I love a good porter, and the arrival of a new one on the Irish market is always very welcome, so it was with great excitement that I opened my first bottle of Sam Adam's Holiday Porter. This beer had come highly recommended from The Beer Nut who really knows and loves his dark beer but it had taken me some time to track it down.
A soon as the wonderful tan foam had formed there could be no doubt that it was an American porter. American brewers' use of Munich and other rich malts makes for an unmistakable aroma, and the flavour was American all the way too, with rich roast and perhaps a some hops. There's a little coffee and dark chocolate in there and the mouthfeel is deeply satisfying. Most porters are slightly heavy on the ABV, perhaps as a way of harking back to original days of porter in the 19th century when they would have been substantial brews, and this one is no different packing 5.8% ABV.
I am spoiled tonight because as the title of the post suggests, there are two porters in the offing. The second one is Station Porter and makes up part of my quarterly CAMRA real ale delivery. It is brewed by Warwick Brewing Co. in Gloucestershire and is a traditional real ale in the sense that it is bottle conditioned and completely flat compared to its American cousin. It took quite some effort to coax a head from the pour and the considerably lower carbonation makes for a difficult comparison between the two, but there can be no doubt that the English porter is more organic. It has distinct yeast character, with dark fruits and solvent, and more chocolate malt character without the richness of the Holiday Porter. It is still very enjoyable and resembles my home brewed porters which I generally brew with standard brown and chocolate malt. Once again this porter sticks to tradition with an ABV of 6.1%, and the alcohol is more evident, however it has plenty of residual extract for some sweetness and full mouthfeel.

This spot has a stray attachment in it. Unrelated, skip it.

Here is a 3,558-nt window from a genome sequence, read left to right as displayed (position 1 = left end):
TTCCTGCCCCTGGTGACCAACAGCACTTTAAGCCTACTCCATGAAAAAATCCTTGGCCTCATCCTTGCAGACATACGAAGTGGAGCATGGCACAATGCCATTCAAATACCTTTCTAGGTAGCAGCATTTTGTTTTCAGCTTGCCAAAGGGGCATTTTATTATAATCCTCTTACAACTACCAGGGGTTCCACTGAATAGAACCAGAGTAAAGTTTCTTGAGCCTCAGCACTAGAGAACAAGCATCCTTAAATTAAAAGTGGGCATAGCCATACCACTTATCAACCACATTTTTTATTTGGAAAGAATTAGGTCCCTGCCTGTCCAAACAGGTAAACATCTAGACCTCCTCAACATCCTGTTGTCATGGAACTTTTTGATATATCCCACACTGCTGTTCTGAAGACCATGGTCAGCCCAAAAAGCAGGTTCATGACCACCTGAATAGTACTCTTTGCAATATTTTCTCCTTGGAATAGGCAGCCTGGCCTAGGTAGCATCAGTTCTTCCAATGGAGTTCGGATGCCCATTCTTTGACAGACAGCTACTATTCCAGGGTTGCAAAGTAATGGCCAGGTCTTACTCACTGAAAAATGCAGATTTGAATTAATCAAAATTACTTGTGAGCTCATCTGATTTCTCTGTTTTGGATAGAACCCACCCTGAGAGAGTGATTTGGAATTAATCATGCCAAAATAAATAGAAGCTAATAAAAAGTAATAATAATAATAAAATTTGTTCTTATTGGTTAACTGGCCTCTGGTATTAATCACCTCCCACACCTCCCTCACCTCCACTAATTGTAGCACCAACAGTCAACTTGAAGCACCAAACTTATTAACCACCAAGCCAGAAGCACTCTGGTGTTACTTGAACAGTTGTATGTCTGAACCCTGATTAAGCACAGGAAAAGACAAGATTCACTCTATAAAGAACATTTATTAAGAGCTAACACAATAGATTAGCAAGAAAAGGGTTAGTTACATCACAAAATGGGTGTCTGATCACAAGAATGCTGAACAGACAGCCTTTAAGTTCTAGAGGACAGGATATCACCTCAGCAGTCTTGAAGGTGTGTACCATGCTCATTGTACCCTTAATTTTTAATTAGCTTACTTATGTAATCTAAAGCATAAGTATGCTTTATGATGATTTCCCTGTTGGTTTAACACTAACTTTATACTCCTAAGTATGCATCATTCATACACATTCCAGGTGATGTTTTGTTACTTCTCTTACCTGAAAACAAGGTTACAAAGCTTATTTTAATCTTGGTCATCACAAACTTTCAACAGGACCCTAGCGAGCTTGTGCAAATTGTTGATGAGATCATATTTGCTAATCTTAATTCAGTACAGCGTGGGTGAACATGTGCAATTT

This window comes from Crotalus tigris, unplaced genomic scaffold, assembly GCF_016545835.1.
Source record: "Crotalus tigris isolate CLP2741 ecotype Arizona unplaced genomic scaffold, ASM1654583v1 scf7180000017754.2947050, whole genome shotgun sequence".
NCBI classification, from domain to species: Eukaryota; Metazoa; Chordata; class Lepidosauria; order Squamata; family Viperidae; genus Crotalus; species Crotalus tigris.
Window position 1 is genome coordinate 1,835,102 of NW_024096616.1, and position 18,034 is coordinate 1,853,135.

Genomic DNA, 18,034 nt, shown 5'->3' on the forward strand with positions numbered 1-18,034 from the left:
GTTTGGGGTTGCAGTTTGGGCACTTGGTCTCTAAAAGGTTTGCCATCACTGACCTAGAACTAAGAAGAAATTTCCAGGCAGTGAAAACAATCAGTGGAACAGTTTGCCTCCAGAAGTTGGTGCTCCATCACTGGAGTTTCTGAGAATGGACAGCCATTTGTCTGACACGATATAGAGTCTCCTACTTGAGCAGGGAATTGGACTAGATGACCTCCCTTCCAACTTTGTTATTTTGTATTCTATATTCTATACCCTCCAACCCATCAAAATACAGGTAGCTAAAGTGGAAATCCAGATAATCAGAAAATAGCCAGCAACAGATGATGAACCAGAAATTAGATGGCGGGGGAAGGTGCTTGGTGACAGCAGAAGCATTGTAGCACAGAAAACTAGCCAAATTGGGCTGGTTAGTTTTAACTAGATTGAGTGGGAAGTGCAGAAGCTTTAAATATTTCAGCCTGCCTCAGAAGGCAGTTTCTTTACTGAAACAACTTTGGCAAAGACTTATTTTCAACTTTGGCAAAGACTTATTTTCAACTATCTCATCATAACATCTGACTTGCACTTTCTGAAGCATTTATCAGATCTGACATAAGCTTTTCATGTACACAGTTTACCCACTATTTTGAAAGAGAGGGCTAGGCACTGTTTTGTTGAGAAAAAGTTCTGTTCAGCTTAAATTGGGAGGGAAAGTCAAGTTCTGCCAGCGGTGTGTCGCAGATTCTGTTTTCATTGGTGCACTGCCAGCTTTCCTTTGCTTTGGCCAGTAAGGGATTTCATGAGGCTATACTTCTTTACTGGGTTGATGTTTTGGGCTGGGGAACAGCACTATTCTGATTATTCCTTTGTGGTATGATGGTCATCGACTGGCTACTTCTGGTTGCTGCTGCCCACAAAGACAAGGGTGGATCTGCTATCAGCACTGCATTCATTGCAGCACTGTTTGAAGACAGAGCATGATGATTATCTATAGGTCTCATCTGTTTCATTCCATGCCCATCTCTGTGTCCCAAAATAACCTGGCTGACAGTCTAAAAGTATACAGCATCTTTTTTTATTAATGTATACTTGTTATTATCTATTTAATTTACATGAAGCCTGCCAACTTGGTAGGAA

Much as it pains me, the Americans have probably won this round, and I think there may well be a healthy measure of Munich malt in my next homebrew porter.